As the Colorado General Assembly convenes a special session on Monday, Nov. 30, to pass bi-partisan COVID-19 relief legislation (see Colorado Senate Democrats legislative agenda press release below), RealVail.com reached out to the two local state lawmakers – state Sen. Kerry Donovan of Vail and state Rep. Dylan Roberts of Avon – to get their assessments.
Broadly, in the absence of another round of federal relief, which Vail Valley Partnership President and CEO Chris Romer called “terrifying” for local businesses in early August and “not a viable strategy” in early October, state lawmakers hope to partially fill the void with bills that “support small businesses, increase access to childcare and food assistance, help Coloradans cover their housing and utility costs, and improve broadband options for students in need.”
Real Vail: Colorado has been crushed financially by the COVID-19 pandemic, suffering massive budget shortfalls. The state has to make cuts because our constitution says we have to balance our budget every year. Given all of that, what can the state do to help if the federal government doesn’t step up with more COVID-19 relief?
Sen. Kerry Donovan: “These would normally be appropriations. Once the state goes through three quarters of its fiscal year you kind of get an idea of how accurate your budgeting was, and sometimes that means some places need more money and some places it means you had a big savings. What we found is some places that we thought would be utilized more weren’t, and so our pandemic spending response needs to adjust a little bit and that’s what this special session is about.”
RV: But don’t the feds really need to step up?
KD: “We absolutely need the federal government’s help because … the federal government is the only branch of government that can print money and make the level of significant investment that a worldwide pandemic needs. Constitutionally, [Colorado] cannot do deficit spending. We’re doing what we can.”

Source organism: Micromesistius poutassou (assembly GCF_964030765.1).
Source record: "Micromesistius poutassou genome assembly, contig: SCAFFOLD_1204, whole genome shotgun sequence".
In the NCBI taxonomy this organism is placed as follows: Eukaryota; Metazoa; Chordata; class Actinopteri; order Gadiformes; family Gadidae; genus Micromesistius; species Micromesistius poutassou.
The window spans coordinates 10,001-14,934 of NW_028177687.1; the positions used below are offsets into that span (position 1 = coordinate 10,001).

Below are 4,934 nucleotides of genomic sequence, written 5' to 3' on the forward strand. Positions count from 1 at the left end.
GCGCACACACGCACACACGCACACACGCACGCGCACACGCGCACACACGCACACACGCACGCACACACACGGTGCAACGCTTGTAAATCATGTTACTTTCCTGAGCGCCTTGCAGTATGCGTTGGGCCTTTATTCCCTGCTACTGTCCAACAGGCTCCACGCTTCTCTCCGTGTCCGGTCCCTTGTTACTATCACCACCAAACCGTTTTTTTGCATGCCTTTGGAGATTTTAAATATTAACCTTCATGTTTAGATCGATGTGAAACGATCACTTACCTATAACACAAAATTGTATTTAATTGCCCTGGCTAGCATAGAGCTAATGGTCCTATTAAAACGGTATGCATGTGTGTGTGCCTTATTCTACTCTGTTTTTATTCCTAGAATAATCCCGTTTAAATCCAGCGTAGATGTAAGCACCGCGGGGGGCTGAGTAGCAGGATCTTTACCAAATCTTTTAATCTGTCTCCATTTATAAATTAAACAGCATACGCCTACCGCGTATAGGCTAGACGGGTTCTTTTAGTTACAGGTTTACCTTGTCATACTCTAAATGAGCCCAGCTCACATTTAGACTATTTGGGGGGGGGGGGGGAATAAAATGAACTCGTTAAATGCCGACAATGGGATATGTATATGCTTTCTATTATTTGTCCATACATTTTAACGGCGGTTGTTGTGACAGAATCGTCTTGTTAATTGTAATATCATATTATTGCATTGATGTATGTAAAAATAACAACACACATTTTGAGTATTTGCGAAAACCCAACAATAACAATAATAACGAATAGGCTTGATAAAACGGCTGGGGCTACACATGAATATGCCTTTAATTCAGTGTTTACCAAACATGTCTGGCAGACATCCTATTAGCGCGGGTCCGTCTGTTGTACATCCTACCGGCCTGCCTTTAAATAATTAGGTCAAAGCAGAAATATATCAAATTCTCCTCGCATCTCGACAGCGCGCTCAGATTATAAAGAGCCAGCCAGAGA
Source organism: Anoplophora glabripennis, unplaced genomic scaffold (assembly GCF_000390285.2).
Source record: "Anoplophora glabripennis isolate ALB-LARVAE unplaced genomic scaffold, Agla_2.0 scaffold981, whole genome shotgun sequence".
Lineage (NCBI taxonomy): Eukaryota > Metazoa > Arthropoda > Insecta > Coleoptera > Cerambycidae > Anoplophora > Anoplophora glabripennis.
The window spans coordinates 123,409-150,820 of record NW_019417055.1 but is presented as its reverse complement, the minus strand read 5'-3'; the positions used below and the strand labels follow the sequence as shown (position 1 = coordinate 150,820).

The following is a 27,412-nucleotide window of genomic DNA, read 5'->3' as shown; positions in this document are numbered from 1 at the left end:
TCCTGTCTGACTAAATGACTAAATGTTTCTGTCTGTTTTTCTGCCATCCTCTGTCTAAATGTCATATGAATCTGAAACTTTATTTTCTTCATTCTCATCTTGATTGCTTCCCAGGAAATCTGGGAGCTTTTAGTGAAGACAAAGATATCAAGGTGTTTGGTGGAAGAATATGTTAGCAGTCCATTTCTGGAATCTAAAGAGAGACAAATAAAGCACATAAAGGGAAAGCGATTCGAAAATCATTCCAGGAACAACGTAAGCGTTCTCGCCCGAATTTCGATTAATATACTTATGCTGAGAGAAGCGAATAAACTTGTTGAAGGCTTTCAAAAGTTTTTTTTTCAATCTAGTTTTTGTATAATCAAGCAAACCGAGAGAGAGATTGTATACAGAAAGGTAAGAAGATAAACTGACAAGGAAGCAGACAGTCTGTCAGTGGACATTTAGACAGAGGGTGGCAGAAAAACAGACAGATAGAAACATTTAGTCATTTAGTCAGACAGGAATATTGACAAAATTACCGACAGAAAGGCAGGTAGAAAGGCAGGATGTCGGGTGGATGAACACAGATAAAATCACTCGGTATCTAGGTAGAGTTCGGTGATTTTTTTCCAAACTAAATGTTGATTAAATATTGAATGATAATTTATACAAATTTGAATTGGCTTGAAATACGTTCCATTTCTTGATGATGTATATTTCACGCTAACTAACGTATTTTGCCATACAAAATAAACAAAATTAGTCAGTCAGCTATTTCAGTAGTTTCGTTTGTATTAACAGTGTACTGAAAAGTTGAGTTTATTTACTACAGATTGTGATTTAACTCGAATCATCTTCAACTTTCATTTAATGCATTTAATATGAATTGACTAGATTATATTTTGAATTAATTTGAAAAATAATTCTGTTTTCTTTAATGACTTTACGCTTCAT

RV: Why is that the Democrat-controlled U.S. House has passed multiple relief bills since the first bipartisan round of relief last spring, but the Republican-controlled U.S. Senate has offered only bare-bones packages?
KD: “It’s really hard to ask people who don’t believe in the goodness of government — or they don’t believe that the government’s role is to help people — so it’s really hard to then trust that what their offer is would get to our neighbors when in the past they’ve shown they’re more willing to help out the largest of corporations with a belief that corporations are going to be benevolent in this time. There’s just nothing we can point to that the richest people aren’t getting richer right now. My friends don’t have jobs, and I’m reading that the 10 richest people only got richer over these past months. This is the exact reason why people have really lost faith in government, and I can’t blame them.”
RV: What are you hearing most from your constituents in Vail and all across state Senate District 5?
KD: “Frustration from the service industry and just soul-crushing concern of restaurants really trying to do the right thing and the numbers just don’t add up. We make some of the health care advisories based on hospital capacity – they’re not arbitrary of capricious – but I understand how they can feel punishing. The restaurants are not the ones who caused this, so there’s definitely a lot of collateral damage, and I can’t expect anyone not to be angry about this stuff.”